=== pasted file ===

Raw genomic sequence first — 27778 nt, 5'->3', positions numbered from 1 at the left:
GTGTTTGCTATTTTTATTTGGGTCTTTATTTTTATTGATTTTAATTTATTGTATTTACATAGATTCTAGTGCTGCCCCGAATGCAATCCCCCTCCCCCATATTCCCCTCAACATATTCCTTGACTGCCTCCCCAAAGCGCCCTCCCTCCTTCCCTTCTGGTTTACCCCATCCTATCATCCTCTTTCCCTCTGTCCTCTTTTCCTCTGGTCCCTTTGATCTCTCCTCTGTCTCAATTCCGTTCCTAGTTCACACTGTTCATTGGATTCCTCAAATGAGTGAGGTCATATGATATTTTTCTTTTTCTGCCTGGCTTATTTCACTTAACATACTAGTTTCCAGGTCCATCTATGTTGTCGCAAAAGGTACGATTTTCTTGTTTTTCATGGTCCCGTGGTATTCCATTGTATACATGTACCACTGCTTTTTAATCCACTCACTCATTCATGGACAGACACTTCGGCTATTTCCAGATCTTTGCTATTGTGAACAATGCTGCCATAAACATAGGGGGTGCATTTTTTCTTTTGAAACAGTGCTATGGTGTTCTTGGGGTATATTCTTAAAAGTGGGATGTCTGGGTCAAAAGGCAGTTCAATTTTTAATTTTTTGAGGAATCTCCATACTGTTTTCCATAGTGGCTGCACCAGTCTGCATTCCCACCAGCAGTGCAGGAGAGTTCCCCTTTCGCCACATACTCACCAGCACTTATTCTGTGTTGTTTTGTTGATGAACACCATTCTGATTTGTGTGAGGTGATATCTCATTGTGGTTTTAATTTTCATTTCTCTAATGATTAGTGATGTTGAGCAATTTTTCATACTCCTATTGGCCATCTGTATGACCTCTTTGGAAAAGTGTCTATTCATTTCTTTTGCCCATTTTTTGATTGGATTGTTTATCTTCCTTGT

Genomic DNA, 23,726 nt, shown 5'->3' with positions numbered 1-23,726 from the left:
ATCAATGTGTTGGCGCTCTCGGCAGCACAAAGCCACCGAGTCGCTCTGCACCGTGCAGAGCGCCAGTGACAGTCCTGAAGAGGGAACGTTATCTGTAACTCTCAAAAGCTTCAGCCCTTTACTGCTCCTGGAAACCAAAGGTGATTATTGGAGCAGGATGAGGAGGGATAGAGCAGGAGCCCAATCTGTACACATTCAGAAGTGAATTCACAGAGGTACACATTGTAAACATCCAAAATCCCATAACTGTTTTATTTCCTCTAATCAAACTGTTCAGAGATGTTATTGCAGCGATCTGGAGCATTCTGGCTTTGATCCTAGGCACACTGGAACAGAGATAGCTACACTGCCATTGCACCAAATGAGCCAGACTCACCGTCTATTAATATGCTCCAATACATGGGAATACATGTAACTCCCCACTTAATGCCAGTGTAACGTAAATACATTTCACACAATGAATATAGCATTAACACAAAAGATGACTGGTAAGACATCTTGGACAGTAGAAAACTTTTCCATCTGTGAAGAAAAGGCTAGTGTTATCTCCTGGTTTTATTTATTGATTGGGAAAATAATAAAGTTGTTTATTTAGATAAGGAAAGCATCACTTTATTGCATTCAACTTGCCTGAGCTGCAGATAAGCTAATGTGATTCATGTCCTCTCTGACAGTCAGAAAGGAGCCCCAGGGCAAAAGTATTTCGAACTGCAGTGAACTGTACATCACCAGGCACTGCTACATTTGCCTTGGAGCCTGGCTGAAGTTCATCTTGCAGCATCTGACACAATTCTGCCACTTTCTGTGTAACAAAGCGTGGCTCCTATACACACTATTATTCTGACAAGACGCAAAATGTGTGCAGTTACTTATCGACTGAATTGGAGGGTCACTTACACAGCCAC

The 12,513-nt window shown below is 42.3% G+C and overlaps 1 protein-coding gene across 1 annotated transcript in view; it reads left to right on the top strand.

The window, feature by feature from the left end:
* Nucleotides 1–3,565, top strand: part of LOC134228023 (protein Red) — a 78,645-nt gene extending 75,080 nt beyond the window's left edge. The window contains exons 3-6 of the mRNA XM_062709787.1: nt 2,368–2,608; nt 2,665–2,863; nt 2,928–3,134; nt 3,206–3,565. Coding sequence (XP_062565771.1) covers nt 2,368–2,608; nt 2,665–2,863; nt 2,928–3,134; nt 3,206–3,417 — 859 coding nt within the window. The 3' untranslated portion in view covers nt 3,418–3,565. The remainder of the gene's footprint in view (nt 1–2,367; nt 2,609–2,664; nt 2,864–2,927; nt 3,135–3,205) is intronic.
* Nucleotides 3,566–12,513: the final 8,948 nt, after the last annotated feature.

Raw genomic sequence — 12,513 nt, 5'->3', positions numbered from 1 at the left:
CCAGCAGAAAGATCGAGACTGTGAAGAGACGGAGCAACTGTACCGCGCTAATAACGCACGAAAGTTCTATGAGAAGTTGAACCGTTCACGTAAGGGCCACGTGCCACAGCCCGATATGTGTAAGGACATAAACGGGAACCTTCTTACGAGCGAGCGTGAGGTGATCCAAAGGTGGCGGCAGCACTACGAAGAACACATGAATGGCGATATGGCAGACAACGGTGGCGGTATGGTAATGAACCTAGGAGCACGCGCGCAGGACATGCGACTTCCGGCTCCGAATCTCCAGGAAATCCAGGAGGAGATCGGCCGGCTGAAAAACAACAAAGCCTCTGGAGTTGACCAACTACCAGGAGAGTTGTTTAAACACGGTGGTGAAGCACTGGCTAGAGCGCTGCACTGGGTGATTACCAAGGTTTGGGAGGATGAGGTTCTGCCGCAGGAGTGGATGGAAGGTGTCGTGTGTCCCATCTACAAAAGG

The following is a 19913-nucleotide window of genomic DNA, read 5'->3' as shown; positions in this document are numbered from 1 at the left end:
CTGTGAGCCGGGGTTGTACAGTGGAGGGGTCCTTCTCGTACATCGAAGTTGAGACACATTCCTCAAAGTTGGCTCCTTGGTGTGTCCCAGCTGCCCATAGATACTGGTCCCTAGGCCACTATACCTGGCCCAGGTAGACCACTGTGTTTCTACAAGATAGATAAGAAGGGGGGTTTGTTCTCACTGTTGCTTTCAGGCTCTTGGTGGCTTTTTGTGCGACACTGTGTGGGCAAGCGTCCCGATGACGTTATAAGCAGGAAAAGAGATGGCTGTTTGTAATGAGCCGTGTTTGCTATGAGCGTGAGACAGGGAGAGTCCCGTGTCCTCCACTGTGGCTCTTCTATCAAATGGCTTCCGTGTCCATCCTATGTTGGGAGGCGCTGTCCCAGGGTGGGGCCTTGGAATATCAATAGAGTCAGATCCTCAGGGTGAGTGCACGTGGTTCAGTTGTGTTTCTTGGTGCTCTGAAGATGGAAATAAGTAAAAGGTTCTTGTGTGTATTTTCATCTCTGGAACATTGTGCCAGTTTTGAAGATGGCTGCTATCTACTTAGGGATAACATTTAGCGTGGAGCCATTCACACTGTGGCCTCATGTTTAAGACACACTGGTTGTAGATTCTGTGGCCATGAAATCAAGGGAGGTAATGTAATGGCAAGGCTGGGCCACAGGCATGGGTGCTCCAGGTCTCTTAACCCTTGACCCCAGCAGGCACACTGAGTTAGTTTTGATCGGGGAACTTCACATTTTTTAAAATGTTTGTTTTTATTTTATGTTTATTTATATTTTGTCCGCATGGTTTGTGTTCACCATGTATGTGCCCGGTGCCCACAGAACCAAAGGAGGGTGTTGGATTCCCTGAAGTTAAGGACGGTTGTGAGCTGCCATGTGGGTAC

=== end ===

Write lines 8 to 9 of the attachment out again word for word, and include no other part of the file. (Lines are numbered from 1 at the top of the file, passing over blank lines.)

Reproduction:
* Nucleotides 3,566–12,513: the final 8,948 nt, after the last annotated feature.

Raw genomic sequence — 12,513 nt, 5'->3', positions numbered from 1 at the left: